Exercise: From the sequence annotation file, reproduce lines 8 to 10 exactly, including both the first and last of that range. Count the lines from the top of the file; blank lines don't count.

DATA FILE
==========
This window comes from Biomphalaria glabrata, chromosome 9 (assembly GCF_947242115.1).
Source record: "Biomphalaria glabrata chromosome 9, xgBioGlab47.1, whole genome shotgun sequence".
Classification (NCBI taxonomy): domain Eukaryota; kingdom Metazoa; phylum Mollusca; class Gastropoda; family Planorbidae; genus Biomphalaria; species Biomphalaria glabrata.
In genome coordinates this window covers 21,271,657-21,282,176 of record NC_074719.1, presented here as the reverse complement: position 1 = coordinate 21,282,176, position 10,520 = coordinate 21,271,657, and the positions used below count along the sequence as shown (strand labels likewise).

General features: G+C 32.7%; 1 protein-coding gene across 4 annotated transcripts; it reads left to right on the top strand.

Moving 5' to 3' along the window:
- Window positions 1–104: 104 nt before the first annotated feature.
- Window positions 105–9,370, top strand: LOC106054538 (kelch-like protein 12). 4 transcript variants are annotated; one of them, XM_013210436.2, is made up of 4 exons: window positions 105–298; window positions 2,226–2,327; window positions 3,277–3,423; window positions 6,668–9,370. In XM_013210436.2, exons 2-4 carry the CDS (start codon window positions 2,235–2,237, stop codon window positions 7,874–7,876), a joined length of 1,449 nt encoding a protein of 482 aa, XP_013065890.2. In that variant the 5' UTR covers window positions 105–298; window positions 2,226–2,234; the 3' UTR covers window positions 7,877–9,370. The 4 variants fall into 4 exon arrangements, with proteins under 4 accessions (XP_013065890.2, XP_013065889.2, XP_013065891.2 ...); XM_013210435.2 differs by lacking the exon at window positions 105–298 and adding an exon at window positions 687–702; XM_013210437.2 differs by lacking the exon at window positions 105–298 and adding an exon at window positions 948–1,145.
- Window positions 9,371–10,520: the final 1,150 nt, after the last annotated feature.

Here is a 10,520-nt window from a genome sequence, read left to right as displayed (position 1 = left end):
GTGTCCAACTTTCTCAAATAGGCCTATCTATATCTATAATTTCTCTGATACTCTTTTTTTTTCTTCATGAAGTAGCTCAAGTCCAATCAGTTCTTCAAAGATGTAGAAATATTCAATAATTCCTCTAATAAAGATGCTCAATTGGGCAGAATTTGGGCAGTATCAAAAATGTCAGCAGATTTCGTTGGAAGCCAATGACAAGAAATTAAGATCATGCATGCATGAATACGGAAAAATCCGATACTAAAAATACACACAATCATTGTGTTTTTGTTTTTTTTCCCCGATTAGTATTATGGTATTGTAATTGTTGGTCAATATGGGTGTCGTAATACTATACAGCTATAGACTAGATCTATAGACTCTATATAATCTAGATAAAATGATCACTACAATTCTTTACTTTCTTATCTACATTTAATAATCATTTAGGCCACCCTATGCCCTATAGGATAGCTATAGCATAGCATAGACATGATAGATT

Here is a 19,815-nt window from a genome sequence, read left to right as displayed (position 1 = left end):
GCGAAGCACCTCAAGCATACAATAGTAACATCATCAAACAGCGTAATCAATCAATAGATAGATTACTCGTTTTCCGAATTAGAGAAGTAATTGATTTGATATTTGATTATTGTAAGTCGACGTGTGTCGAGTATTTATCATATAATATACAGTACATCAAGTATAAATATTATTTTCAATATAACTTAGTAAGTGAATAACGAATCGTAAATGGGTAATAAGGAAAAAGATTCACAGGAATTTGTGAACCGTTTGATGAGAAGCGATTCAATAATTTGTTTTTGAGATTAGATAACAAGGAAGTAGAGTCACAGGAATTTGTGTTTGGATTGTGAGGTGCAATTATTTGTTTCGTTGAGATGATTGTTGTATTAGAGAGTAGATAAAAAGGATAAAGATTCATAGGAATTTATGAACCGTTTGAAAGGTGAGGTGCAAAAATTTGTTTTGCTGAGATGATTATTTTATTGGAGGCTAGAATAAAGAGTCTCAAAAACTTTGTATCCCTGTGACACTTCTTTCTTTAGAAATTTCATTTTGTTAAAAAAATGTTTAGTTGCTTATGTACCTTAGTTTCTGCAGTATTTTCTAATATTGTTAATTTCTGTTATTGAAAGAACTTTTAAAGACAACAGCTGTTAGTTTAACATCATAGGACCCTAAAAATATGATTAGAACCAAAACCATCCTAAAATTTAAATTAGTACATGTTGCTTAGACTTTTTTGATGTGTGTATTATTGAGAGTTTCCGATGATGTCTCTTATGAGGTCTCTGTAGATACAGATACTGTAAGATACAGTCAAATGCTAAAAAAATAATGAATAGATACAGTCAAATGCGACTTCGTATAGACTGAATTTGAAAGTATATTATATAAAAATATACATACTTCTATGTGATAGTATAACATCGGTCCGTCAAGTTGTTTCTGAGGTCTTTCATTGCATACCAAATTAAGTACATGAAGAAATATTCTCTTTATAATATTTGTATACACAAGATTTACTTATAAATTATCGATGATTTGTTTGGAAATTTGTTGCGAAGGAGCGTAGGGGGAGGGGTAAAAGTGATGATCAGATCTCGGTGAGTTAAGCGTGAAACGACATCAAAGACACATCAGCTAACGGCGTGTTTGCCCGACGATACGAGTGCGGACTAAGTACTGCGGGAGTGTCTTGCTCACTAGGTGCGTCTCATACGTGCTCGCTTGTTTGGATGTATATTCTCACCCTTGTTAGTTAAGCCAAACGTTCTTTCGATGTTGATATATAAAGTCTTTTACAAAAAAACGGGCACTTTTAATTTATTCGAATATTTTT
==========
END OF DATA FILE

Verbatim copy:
- Window positions 105–9,370, top strand: LOC106054538 (kelch-like protein 12). 4 transcript variants are annotated; one of them, XM_013210436.2, is made up of 4 exons: window positions 105–298; window positions 2,226–2,327; window positions 3,277–3,423; window positions 6,668–9,370. In XM_013210436.2, exons 2-4 carry the CDS (start codon window positions 2,235–2,237, stop codon window positions 7,874–7,876), a joined length of 1,449 nt encoding a protein of 482 aa, XP_013065890.2. In that variant the 5' UTR covers window positions 105–298; window positions 2,226–2,234; the 3' UTR covers window positions 7,877–9,370. The 4 variants fall into 4 exon arrangements, with proteins under 4 accessions (XP_013065890.2, XP_013065889.2, XP_013065891.2 ...); XM_013210435.2 differs by lacking the exon at window positions 105–298 and adding an exon at window positions 687–702; XM_013210437.2 differs by lacking the exon at window positions 105–298 and adding an exon at window positions 948–1,145.
- Window positions 9,371–10,520: the final 1,150 nt, after the last annotated feature.

Here is a 10,520-nt window from a genome sequence, read left to right as displayed (position 1 = left end):